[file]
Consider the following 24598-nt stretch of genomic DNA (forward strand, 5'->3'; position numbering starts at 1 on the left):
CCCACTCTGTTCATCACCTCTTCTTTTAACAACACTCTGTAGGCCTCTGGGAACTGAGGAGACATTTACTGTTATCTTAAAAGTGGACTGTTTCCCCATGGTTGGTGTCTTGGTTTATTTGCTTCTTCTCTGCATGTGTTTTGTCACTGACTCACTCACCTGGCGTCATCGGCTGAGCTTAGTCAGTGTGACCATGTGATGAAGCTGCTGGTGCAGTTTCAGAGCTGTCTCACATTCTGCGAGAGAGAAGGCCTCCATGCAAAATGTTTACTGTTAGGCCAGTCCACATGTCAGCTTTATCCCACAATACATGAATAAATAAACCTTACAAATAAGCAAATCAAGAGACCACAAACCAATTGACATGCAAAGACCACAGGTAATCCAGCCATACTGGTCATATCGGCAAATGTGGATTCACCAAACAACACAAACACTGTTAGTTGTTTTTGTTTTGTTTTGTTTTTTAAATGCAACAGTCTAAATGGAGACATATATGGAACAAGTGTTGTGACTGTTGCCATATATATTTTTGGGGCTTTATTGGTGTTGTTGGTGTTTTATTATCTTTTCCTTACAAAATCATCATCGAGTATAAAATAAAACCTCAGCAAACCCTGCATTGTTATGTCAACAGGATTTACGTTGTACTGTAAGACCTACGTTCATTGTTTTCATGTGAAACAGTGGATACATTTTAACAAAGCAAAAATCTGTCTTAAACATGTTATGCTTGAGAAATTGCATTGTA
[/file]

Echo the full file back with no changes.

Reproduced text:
Consider the following 24598-nt stretch of genomic DNA (forward strand, 5'->3'; position numbering starts at 1 on the left):
CCCACTCTGTTCATCACCTCTTCTTTTAACAACACTCTGTAGGCCTCTGGGAACTGAGGAGACATTTACTGTTATCTTAAAAGTGGACTGTTTCCCCATGGTTGGTGTCTTGGTTTATTTGCTTCTTCTCTGCATGTGTTTTGTCACTGACTCACTCACCTGGCGTCATCGGCTGAGCTTAGTCAGTGTGACCATGTGATGAAGCTGCTGGTGCAGTTTCAGAGCTGTCTCACATTCTGCGAGAGAGAAGGCCTCCATGCAAAATGTTTACTGTTAGGCCAGTCCACATGTCAGCTTTATCCCACAATACATGAATAAATAAACCTTACAAATAAGCAAATCAAGAGACCACAAACCAATTGACATGCAAAGACCACAGGTAATCCAGCCATACTGGTCATATCGGCAAATGTGGATTCACCAAACAACACAAACACTGTTAGTTGTTTTTGTTTTGTTTTGTTTTTTAAATGCAACAGTCTAAATGGAGACATATATGGAACAAGTGTTGTGACTGTTGCCATATATATTTTTGGGGCTTTATTGGTGTTGTTGGTGTTTTATTATCTTTTCCTTACAAAATCATCATCGAGTATAAAATAAAACCTCAGCAAACCCTGCATTGTTATGTCAACAGGATTTACGTTGTACTGTAAGACCTACGTTCATTGTTTTCATGTGAAACAGTGGATACATTTTAACAAAGCAAAAATCTGTCTTAAACATGTTATGCTTGAGAAATTGCATTGTA